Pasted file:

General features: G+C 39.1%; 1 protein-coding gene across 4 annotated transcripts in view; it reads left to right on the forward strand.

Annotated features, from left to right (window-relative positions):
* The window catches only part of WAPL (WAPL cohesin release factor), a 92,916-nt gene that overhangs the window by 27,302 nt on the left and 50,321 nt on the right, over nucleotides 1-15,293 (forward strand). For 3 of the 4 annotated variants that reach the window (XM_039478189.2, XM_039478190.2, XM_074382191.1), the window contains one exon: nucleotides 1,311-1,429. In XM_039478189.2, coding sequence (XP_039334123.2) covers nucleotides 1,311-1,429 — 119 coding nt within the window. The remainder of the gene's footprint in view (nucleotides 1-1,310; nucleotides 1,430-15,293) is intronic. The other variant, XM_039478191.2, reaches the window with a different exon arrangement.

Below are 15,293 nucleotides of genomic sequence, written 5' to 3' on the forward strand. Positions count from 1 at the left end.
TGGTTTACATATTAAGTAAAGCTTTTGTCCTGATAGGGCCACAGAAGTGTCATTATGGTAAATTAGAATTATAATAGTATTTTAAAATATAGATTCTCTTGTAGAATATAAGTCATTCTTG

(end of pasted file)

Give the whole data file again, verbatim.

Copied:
General features: G+C 39.1%; 1 protein-coding gene across 4 annotated transcripts in view; it reads left to right on the forward strand.

Annotated features, from left to right (window-relative positions):
* The window catches only part of WAPL (WAPL cohesin release factor), a 92,916-nt gene that overhangs the window by 27,302 nt on the left and 50,321 nt on the right, over nucleotides 1-15,293 (forward strand). For 3 of the 4 annotated variants that reach the window (XM_039478189.2, XM_039478190.2, XM_074382191.1), the window contains one exon: nucleotides 1,311-1,429. In XM_039478189.2, coding sequence (XP_039334123.2) covers nucleotides 1,311-1,429 — 119 coding nt within the window. The remainder of the gene's footprint in view (nucleotides 1-1,310; nucleotides 1,430-15,293) is intronic. The other variant, XM_039478191.2, reaches the window with a different exon arrangement.

Below are 15,293 nucleotides of genomic sequence, written 5' to 3' on the forward strand. Positions count from 1 at the left end.
TGGTTTACATATTAAGTAAAGCTTTTGTCCTGATAGGGCCACAGAAGTGTCATTATGGTAAATTAGAATTATAATAGTATTTTAAAATATAGATTCTCTTGTAGAATATAAGTCATTCTTG